DCIS says: “We’re an inclusive school and we want to make sure that students are interacting with each other. However, some of the children here need to work in a quieter area, and that’s why we have some dedicated classrooms away from the rest.”

During our tour we saw some students in PE uniform, and others in school uniform – both looked smart but comfortable and ideal for the Singaporean climate. We saw plenty of smiley faces and well-behaved students of all ages, and we met several very friendly teachers en route.

While the school has held onto its individual identity, it is also proud to be part of the Nord Anglia family. There are displays around the campus showing the school’s involvement in the Global Campus programme and overseas expeditions.



Inside the classroom

• Stimulating classrooms with plenty of learning resources
• Well-equipped specialist rooms
• Free-flow for indoor/outdoor learning

DCIS has created inviting learning spaces, with individualised classrooms that have age appropriate chairs and desks for the and a flexible layout for different learning activities. These are not the not the most highly decorated classrooms you may see – although there are still some displays of student work – but this can be distraction, particularly for children with SEN. Instead, this campus is brought to life through brightly coloured classroom furniture, painted walls, and views of greenery through the classroom window.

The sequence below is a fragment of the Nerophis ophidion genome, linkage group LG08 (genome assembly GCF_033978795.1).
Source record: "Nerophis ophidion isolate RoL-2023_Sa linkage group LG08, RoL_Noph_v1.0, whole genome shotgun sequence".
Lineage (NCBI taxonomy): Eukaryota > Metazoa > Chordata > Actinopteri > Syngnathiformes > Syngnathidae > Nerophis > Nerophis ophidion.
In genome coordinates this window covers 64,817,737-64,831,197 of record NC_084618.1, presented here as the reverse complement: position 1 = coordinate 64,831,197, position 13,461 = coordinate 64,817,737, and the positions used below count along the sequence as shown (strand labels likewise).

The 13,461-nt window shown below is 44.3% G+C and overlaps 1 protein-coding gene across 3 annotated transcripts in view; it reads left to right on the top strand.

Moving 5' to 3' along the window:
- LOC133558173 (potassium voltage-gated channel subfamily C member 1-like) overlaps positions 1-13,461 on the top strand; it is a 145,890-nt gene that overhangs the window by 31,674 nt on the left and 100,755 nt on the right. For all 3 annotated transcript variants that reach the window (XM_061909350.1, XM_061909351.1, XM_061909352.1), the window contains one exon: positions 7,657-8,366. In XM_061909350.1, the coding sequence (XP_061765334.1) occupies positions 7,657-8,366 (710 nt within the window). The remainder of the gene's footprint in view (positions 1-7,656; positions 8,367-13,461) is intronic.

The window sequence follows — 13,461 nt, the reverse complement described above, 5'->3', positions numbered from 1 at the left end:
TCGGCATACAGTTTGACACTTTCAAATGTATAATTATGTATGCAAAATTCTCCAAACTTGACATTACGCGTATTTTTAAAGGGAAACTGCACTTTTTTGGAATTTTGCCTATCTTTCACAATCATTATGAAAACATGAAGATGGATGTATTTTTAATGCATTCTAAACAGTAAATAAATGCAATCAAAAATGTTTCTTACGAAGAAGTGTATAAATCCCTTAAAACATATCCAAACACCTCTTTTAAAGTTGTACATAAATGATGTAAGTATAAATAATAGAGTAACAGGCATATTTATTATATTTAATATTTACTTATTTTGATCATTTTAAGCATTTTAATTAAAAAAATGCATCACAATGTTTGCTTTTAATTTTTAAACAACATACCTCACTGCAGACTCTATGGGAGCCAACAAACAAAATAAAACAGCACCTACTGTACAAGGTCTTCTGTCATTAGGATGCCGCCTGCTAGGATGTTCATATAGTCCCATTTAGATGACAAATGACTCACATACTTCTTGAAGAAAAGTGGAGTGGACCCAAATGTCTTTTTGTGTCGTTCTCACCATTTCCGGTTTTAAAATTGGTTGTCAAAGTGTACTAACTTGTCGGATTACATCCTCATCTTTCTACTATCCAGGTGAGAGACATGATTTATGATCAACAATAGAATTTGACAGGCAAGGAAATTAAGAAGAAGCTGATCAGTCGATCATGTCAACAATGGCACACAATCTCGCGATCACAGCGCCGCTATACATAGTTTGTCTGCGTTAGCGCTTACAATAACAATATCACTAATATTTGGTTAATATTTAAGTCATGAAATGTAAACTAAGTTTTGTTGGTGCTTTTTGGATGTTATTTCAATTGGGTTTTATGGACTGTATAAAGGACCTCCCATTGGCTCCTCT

The specialist facilities were well-maintained, modern and well-equipped for primary and secondary syllabuses – and there are certainly signs of Nord Anglia’s investment in the school. From the workstations in the science lab to the workbenches in the design and technology workshop, the rooms offer plenty of opportunity for hands-on learning – and they were all spacious and well-lit. There are also music rooms, a fully equipped Juilliard music suite, a TV studio, and computer labs.






The early years classrooms are bright and engaging, and they appear to be very well-equipped and laid out for different learning experiences. The outside area is filled with primary colours, water tables, craft tables, bikes, and trays of learning resources. It all looks cheerful, stimulating, and creative enough for multi-sensory, play-based approach to learning. We saw plenty of areas for children to gather in year groups and smaller groups to experiment, paint, read, build and generally have a fun time.






DCIS says: “A lot of the early years curriculum is about free flow, and the children can easily move around here between indoors and outdoors.”